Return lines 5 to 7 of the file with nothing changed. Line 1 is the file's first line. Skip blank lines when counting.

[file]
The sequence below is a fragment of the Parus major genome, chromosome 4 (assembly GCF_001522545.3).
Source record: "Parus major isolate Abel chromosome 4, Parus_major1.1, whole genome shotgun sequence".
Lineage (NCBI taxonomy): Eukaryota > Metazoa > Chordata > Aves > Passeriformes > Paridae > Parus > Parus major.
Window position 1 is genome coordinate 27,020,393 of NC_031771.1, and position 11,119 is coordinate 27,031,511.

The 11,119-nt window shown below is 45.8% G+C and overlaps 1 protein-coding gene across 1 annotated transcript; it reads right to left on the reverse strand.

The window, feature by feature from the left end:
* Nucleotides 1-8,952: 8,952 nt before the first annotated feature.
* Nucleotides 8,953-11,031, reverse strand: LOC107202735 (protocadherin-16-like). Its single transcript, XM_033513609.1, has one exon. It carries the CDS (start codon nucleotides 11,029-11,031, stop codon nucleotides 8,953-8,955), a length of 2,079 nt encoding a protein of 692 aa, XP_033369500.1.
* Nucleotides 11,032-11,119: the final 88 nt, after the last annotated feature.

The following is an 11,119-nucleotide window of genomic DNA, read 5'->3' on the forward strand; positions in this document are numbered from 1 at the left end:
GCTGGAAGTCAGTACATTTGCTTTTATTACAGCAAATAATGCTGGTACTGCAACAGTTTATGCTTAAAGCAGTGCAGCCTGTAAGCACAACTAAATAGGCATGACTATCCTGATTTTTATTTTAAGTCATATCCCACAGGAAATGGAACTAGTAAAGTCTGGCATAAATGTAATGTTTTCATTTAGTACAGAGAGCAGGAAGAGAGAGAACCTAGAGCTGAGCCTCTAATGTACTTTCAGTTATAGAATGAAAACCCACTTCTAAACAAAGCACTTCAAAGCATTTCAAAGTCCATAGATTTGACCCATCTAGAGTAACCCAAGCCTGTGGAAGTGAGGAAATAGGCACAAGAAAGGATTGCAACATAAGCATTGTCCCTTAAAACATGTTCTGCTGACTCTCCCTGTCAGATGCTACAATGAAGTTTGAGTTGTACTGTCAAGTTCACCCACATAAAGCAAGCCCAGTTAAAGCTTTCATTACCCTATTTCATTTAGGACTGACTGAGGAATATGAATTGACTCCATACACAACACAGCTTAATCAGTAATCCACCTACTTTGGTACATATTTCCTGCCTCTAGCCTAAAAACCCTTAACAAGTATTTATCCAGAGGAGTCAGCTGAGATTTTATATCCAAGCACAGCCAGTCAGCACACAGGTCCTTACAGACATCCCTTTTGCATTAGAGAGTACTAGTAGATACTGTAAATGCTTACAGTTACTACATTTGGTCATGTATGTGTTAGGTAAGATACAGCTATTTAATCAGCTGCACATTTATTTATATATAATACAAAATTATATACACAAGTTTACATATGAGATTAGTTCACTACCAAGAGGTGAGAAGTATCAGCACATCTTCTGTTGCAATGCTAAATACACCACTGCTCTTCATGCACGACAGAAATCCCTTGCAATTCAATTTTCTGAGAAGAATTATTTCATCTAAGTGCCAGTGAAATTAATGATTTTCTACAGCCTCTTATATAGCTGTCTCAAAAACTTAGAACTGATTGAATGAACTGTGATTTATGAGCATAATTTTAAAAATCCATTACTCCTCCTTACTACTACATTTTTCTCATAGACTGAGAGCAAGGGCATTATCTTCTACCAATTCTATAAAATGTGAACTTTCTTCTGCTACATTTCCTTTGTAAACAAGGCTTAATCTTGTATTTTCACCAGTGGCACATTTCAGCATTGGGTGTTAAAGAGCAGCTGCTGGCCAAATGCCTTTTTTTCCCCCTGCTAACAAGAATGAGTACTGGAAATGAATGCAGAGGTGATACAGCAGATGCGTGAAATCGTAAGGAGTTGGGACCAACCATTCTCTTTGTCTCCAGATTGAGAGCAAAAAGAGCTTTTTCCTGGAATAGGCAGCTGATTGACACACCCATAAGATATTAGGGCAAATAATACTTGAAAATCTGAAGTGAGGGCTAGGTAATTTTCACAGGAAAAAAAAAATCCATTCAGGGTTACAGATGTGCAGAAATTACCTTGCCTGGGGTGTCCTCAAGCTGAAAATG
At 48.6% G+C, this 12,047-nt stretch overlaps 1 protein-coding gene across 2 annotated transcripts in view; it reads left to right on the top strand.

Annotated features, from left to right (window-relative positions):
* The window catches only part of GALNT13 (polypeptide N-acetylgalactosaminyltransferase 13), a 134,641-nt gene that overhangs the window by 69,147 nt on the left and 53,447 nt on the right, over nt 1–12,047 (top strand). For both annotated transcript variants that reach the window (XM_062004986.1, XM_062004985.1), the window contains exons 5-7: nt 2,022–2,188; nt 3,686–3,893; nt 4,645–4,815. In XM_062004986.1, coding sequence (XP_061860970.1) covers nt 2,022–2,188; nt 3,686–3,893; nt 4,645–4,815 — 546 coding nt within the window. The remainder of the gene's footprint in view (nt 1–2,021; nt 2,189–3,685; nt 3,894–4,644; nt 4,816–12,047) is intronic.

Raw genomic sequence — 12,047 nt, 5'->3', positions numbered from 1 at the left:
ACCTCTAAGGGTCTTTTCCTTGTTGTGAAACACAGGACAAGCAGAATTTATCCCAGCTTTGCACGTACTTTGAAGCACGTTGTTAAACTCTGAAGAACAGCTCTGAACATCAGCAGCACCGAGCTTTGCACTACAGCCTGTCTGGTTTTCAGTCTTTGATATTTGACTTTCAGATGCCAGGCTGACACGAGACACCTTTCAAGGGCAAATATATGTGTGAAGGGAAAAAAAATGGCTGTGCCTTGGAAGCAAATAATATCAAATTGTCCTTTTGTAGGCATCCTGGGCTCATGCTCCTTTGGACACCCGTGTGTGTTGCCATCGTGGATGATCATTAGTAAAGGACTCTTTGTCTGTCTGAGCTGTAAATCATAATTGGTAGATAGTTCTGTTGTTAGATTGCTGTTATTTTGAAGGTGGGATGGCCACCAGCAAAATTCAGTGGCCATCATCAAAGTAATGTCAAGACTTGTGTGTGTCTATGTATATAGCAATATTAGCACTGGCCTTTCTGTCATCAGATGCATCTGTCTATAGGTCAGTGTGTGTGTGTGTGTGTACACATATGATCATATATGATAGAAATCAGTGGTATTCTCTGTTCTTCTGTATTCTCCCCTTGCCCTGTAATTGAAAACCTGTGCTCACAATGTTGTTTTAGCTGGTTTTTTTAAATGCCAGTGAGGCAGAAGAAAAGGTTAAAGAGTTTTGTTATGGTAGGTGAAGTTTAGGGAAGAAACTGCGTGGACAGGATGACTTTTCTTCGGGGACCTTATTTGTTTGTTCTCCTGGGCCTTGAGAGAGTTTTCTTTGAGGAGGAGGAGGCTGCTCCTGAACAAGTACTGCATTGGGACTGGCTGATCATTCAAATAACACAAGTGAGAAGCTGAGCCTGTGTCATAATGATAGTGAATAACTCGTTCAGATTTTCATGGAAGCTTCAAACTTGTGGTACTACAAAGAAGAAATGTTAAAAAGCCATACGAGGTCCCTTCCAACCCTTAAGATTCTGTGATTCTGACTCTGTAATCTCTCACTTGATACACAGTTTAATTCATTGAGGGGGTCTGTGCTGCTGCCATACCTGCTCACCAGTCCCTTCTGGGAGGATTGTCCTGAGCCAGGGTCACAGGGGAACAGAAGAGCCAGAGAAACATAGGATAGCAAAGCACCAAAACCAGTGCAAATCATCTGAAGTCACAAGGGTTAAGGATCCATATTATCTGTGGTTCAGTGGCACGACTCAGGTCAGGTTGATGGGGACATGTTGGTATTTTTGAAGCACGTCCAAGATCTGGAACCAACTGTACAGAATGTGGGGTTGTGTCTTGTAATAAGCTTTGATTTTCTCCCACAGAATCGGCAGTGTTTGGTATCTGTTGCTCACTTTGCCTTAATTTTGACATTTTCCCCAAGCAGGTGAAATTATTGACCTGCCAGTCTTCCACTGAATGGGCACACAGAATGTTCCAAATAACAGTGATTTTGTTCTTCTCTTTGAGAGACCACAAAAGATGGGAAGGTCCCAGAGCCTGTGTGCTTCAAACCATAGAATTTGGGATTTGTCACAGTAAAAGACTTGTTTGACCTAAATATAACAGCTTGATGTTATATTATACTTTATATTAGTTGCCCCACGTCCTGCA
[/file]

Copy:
The 11,119-nt window shown below is 45.8% G+C and overlaps 1 protein-coding gene across 1 annotated transcript; it reads right to left on the reverse strand.

The window, feature by feature from the left end:
* Nucleotides 1-8,952: 8,952 nt before the first annotated feature.